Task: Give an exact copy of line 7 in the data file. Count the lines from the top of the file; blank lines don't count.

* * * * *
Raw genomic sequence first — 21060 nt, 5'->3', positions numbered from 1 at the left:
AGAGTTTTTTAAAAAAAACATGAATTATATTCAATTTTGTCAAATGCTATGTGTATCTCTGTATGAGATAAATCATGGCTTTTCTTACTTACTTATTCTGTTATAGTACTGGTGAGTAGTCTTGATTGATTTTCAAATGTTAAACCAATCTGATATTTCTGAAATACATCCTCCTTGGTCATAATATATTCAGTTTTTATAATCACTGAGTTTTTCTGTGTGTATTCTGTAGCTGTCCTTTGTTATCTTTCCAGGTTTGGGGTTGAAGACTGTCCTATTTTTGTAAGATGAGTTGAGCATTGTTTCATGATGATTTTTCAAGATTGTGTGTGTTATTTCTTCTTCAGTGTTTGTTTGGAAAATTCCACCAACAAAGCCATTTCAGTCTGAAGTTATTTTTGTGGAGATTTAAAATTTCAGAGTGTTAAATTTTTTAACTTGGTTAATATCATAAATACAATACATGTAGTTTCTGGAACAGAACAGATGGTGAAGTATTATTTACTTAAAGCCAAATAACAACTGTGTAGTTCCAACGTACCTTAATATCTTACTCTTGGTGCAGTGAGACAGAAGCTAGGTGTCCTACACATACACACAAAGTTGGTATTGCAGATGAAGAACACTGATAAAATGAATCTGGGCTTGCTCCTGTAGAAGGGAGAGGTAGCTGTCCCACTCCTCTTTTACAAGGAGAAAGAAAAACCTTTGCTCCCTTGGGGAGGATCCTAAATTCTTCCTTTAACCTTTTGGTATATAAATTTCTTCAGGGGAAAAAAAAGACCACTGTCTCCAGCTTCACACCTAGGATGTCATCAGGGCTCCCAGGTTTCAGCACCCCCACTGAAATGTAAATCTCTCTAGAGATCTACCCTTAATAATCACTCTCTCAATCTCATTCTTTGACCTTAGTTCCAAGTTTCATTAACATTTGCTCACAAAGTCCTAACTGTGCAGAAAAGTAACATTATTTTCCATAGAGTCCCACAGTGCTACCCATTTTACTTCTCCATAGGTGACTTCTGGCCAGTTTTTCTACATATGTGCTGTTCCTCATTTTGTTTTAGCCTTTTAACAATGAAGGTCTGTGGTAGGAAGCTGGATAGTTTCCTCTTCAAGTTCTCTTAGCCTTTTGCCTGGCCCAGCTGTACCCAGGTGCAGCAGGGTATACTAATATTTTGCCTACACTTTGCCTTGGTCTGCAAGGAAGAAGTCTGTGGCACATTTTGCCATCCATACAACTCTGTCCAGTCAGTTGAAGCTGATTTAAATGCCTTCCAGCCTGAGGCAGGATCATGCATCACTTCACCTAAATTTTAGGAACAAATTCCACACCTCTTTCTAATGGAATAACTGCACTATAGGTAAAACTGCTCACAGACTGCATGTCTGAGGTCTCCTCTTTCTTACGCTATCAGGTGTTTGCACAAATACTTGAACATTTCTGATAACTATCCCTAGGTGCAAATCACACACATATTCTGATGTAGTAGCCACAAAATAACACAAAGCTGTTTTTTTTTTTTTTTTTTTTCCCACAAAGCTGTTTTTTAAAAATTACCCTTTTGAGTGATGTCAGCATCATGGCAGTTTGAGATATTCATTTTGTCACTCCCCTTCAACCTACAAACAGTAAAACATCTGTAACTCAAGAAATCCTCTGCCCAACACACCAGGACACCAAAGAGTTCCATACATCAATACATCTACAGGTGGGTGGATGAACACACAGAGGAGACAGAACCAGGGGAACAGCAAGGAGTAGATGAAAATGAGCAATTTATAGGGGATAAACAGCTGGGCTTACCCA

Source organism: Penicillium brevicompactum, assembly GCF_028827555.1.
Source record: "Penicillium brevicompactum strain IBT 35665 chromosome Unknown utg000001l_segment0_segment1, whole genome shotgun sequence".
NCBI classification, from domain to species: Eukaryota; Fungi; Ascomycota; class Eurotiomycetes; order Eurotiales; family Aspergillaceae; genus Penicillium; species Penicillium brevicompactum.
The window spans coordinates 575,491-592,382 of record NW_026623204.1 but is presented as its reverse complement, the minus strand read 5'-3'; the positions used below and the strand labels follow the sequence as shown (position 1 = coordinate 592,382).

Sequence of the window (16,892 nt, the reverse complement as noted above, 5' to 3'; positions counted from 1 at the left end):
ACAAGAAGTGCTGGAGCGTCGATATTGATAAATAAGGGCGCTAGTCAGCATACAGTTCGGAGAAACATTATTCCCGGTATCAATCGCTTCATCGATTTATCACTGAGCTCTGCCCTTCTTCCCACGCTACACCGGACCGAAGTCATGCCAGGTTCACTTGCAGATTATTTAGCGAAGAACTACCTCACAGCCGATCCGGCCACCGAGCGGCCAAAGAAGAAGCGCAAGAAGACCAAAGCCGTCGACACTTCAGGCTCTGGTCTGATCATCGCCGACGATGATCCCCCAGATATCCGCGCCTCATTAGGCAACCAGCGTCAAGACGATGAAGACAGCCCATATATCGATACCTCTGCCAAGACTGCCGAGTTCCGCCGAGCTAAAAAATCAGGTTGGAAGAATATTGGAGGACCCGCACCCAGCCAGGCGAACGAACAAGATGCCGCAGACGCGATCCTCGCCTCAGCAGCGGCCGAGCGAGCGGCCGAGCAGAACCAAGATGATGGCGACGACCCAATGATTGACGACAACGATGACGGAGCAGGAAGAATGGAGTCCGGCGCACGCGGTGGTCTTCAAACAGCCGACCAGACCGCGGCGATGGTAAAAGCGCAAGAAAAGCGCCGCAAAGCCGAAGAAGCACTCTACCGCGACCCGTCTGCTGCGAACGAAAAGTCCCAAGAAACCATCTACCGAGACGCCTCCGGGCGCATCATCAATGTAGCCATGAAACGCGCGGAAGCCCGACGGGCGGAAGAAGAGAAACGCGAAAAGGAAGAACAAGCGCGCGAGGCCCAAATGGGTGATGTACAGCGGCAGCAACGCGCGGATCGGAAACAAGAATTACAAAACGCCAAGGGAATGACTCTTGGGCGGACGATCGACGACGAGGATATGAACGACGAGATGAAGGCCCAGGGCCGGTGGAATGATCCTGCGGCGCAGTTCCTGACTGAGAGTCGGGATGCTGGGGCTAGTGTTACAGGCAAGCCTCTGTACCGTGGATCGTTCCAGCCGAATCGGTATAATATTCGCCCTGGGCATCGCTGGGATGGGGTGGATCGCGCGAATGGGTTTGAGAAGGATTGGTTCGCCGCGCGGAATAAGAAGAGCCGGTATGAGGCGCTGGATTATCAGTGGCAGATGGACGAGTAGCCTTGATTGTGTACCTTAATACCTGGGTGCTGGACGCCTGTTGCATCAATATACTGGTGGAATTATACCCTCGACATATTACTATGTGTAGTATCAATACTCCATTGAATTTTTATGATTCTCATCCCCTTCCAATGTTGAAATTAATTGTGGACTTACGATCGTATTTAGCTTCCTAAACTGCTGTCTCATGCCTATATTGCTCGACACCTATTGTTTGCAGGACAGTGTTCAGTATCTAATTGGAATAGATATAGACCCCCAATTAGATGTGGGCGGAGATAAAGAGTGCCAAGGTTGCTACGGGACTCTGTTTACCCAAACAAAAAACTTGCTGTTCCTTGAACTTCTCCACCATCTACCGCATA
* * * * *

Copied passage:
Sequence of the window (16,892 nt, the reverse complement as noted above, 5' to 3'; positions counted from 1 at the left end):